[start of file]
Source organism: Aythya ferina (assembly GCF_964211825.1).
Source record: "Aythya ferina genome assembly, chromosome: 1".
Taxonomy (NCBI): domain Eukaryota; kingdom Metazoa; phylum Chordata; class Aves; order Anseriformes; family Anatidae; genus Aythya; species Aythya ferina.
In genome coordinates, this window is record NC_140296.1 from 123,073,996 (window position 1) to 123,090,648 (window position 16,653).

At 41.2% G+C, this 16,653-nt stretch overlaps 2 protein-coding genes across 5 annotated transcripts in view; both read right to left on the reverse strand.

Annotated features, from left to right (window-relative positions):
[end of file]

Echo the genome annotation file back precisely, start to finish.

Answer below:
Source organism: Aythya ferina (assembly GCF_964211825.1).
Source record: "Aythya ferina genome assembly, chromosome: 1".
Taxonomy (NCBI): domain Eukaryota; kingdom Metazoa; phylum Chordata; class Aves; order Anseriformes; family Anatidae; genus Aythya; species Aythya ferina.
In genome coordinates, this window is record NC_140296.1 from 123,073,996 (window position 1) to 123,090,648 (window position 16,653).

At 41.2% G+C, this 16,653-nt stretch overlaps 2 protein-coding genes across 5 annotated transcripts in view; both read right to left on the reverse strand.

Annotated features, from left to right (window-relative positions):